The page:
To make measurement of colors from within a browser easier, I provide jQuery script that displays different color patches and allows measurement in a semi-manual manner. The script runs in any browser that has JavaScript enabled. Included are gray and RGB ramps in four different variants; untagged and tagged with sRGB, Adobe98 RGB, and ProPhoto RGB icc profiles. After measuring these patches directly from the browser, we can both judge its color management capabilities and also obtain display characteristics, such as, display gamma, color temperature and gamma values for each RGB channel. On that later (link).

The Upshot of the Script:

  • Inter-browser compatibility (IE, Chrome, Firefox, Safari, Opera, …)
  • No installation (all necessary files are included)
  • No need to be connected to the Internet
  • Simple navigation (NEXT, PREVIOUS, RESET)
  • Customizable (supply your own images)
  • Free

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mpatek November 27, 2011 Filed in: → Code, Color management, Software No Responses

Full color management in Firefox – settings

Every day, hundreds of thousands of photos are uploaded to the web. There are many web surfers, photography amateurs, pros and photo agencies browsing for the best pictures. Nothings gets more frustrating then seeing an image that took several hours of editing and rigorous color management discipline, only to realize that colors got shifted and that the whole visual experience is compromised. Main culprit is often wrong setup of the web browser or use of browser that cannot be setup to effectively manage colors (IE, Opera).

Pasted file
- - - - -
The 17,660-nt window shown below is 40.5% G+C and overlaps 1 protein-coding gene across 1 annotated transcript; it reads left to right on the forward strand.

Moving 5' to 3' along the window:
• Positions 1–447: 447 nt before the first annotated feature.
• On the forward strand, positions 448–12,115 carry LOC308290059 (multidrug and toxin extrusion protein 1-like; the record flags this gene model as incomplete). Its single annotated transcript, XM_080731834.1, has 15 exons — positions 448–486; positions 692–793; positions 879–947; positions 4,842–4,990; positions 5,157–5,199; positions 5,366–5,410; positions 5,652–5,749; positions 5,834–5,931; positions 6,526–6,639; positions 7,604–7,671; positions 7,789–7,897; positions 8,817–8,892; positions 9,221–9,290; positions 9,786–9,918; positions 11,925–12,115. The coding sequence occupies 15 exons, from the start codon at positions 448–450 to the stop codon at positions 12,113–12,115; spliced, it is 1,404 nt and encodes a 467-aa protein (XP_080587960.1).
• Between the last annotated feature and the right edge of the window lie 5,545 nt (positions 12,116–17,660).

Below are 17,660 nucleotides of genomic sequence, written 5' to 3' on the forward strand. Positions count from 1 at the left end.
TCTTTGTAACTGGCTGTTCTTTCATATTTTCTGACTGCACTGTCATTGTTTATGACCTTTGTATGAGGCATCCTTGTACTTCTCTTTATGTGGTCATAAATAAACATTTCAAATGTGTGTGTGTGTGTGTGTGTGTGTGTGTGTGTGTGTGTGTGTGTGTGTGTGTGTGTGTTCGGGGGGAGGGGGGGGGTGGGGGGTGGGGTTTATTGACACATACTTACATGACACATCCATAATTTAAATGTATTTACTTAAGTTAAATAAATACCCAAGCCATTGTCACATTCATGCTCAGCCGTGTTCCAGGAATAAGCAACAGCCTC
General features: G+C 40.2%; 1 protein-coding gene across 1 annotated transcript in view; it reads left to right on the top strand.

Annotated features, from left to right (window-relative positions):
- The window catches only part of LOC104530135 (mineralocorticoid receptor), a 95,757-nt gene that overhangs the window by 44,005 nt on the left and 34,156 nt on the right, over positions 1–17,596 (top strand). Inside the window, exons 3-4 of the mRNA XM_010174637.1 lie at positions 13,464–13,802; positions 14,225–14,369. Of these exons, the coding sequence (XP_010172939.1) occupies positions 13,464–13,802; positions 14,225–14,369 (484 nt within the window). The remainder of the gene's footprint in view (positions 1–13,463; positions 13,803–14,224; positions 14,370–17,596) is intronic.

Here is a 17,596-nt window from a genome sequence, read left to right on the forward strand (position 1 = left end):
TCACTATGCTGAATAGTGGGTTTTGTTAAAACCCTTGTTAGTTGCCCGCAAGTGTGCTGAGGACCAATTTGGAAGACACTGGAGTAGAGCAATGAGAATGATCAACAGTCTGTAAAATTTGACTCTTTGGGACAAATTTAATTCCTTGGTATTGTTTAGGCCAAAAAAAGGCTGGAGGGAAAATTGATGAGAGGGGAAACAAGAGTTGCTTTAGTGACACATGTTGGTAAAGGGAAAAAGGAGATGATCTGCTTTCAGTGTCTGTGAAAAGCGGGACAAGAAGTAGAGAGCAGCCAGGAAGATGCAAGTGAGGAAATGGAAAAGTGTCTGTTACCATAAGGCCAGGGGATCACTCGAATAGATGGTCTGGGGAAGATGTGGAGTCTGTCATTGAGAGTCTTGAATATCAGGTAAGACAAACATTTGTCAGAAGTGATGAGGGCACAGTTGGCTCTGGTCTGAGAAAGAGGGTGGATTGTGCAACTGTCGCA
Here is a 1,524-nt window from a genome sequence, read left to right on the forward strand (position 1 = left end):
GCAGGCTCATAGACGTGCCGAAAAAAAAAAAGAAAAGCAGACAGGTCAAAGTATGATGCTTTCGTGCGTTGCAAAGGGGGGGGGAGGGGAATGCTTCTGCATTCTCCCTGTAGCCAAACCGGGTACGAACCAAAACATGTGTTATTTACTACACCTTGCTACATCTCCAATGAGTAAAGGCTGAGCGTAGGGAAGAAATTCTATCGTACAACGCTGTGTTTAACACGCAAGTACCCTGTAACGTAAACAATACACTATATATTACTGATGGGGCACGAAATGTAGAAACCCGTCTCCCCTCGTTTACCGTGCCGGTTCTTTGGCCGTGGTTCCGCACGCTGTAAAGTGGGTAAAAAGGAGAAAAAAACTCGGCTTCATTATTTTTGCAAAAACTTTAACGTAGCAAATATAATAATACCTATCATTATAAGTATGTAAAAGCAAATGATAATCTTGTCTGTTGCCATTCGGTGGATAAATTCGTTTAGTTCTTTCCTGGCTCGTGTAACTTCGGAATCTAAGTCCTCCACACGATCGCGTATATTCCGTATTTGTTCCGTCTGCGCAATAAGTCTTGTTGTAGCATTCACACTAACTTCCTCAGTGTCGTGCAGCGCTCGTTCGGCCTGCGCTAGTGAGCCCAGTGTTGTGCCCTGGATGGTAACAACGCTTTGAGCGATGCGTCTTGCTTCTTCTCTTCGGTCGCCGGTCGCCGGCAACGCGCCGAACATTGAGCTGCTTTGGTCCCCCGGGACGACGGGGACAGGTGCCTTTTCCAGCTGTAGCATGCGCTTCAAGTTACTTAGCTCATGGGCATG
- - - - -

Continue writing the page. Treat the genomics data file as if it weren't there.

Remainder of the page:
In general, the first part of troubleshooting color shifts is checking that our monitor is calibrated and profiled.

This post will guide you through the powerful options in Firefox that enable color management of images that are tagged with icc profile. If the image is not tagged with icc profile, its color interpretation will default to the computer system color space, which in most cases is close to sRGBinfo and and then converted to the monitor RGB. If the image is tagged with icc profile and if there is no monitor profile available, monitor RGB values are assumed and the monitor default profile is used for conversion. For calibrated and profiled or any decent monitor, results for tagged and untagged (but edited on standard sRGB gamut monitor) images will be just fine. However, troubles will most probably arise on a wide-gamut monitor.

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mpatek November 2, 2011 Filed in: → Code No Responses

Detect iPad and iPhone in web browsers

In this short post, I will share a web page redirection code for users of iPad, iPhone or ipod who have no access to Adobe Flash media.

In the first week of November 2011, Adobe announced that it will cease developing its Flash Player plug-in for mobile browsers. The next most affected devices(besides the iPad, iPod, iPhone) are those based on Android OS.

Below is simple javascript that needs to be inserted into the top section of your web page (between the and tags) to re-direct those users to an alternative page.

<!--ipad redirect-->
<script language=javascript>
if ((navigator.userAgent.indexOf('iPhone') != -1) || (navigator.userAgent.indexOf('iPod') != -1)
|| (navigator.userAgent.indexOf('iPad') != -1)) {
document.location = "";

In this example, /directory/ is optional (in case that your site or iPad friedly version of your site resides in another directory) and index1.html is an alternative index.html that does not contain any Flash code. Index1.html is essentially a copy of the index.html where the Flash part is replaced with JQuery or html5 code to display the original slides or movie. It is where the visitor will be re-directed to.

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mpatek October 9, 2011 Filed in: → Code No Responses